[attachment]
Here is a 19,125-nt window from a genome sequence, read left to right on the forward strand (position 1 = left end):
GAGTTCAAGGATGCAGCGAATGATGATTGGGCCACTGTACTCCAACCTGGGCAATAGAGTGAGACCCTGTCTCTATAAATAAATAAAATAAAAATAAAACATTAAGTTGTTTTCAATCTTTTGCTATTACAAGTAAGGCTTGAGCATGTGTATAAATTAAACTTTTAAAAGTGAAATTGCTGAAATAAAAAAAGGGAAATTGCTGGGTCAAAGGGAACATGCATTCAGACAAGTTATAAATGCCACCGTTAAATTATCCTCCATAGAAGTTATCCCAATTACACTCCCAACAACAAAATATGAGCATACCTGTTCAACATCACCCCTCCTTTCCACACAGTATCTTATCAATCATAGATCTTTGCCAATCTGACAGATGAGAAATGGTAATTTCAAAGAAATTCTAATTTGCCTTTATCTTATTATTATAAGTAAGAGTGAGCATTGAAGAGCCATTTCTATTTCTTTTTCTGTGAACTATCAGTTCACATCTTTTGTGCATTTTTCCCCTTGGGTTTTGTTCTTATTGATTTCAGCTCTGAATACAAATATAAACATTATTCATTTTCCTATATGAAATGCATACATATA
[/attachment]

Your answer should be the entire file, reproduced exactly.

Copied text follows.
Here is a 19,125-nt window from a genome sequence, read left to right on the forward strand (position 1 = left end):
GAGTTCAAGGATGCAGCGAATGATGATTGGGCCACTGTACTCCAACCTGGGCAATAGAGTGAGACCCTGTCTCTATAAATAAATAAAATAAAAATAAAACATTAAGTTGTTTTCAATCTTTTGCTATTACAAGTAAGGCTTGAGCATGTGTATAAATTAAACTTTTAAAAGTGAAATTGCTGAAATAAAAAAAGGGAAATTGCTGGGTCAAAGGGAACATGCATTCAGACAAGTTATAAATGCCACCGTTAAATTATCCTCCATAGAAGTTATCCCAATTACACTCCCAACAACAAAATATGAGCATACCTGTTCAACATCACCCCTCCTTTCCACACAGTATCTTATCAATCATAGATCTTTGCCAATCTGACAGATGAGAAATGGTAATTTCAAAGAAATTCTAATTTGCCTTTATCTTATTATTATAAGTAAGAGTGAGCATTGAAGAGCCATTTCTATTTCTTTTTCTGTGAACTATCAGTTCACATCTTTTGTGCATTTTTCCCCTTGGGTTTTGTTCTTATTGATTTCAGCTCTGAATACAAATATAAACATTATTCATTTTCCTATATGAAATGCATACATATA